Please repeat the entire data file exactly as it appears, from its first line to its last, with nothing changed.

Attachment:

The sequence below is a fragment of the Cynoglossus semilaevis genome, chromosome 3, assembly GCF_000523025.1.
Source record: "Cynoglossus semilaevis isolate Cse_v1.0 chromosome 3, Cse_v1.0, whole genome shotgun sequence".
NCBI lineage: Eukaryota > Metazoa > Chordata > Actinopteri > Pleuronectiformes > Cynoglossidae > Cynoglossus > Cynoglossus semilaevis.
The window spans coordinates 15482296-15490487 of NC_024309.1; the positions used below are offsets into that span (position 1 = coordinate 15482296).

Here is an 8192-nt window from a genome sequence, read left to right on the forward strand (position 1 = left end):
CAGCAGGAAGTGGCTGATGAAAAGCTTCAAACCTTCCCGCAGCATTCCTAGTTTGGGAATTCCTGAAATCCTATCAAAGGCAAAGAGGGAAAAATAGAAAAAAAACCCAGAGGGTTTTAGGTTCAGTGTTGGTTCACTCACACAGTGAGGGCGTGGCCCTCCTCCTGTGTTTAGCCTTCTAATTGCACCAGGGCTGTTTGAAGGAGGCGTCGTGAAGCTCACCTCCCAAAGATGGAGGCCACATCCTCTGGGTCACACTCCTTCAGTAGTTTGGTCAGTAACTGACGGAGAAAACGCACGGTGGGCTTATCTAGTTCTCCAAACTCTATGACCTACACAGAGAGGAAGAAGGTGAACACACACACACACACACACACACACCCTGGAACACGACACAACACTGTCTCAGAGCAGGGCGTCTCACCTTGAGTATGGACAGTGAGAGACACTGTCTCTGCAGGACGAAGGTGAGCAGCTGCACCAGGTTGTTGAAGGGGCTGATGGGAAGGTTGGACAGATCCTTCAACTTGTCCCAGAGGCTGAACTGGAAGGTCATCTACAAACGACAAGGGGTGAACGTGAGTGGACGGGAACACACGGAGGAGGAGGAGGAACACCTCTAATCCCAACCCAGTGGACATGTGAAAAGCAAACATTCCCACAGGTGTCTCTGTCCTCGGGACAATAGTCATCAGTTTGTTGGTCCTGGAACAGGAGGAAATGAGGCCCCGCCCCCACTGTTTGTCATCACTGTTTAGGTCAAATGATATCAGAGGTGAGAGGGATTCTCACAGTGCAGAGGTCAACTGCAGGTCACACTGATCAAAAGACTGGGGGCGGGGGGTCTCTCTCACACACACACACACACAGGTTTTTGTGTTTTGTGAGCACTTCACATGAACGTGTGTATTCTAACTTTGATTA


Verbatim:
The sequence below is a fragment of the Cynoglossus semilaevis genome, chromosome 3, assembly GCF_000523025.1.
Source record: "Cynoglossus semilaevis isolate Cse_v1.0 chromosome 3, Cse_v1.0, whole genome shotgun sequence".
NCBI lineage: Eukaryota > Metazoa > Chordata > Actinopteri > Pleuronectiformes > Cynoglossidae > Cynoglossus > Cynoglossus semilaevis.
The window spans coordinates 15482296-15490487 of NC_024309.1; the positions used below are offsets into that span (position 1 = coordinate 15482296).

Here is an 8192-nt window from a genome sequence, read left to right on the forward strand (position 1 = left end):
CAGCAGGAAGTGGCTGATGAAAAGCTTCAAACCTTCCCGCAGCATTCCTAGTTTGGGAATTCCTGAAATCCTATCAAAGGCAAAGAGGGAAAAATAGAAAAAAAACCCAGAGGGTTTTAGGTTCAGTGTTGGTTCACTCACACAGTGAGGGCGTGGCCCTCCTCCTGTGTTTAGCCTTCTAATTGCACCAGGGCTGTTTGAAGGAGGCGTCGTGAAGCTCACCTCCCAAAGATGGAGGCCACATCCTCTGGGTCACACTCCTTCAGTAGTTTGGTCAGTAACTGACGGAGAAAACGCACGGTGGGCTTATCTAGTTCTCCAAACTCTATGACCTACACAGAGAGGAAGAAGGTGAACACACACACACACACACACACACACCCTGGAACACGACACAACACTGTCTCAGAGCAGGGCGTCTCACCTTGAGTATGGACAGTGAGAGACACTGTCTCTGCAGGACGAAGGTGAGCAGCTGCACCAGGTTGTTGAAGGGGCTGATGGGAAGGTTGGACAGATCCTTCAACTTGTCCCAGAGGCTGAACTGGAAGGTCATCTACAAACGACAAGGGGTGAACGTGAGTGGACGGGAACACACGGAGGAGGAGGAGGAACACCTCTAATCCCAACCCAGTGGACATGTGAAAAGCAAACATTCCCACAGGTGTCTCTGTCCTCGGGACAATAGTCATCAGTTTGTTGGTCCTGGAACAGGAGGAAATGAGGCCCCGCCCCCACTGTTTGTCATCACTGTTTAGGTCAAATGATATCAGAGGTGAGAGGGATTCTCACAGTGCAGAGGTCAACTGCAGGTCACACTGATCAAAAGACTGGGGGCGGGGGGTCTCTCTCACACACACACACACACAGGTTTTTGTGTTTTGTGAGCACTTCACATGAACGTGTGTATTCTAACTTTGATTA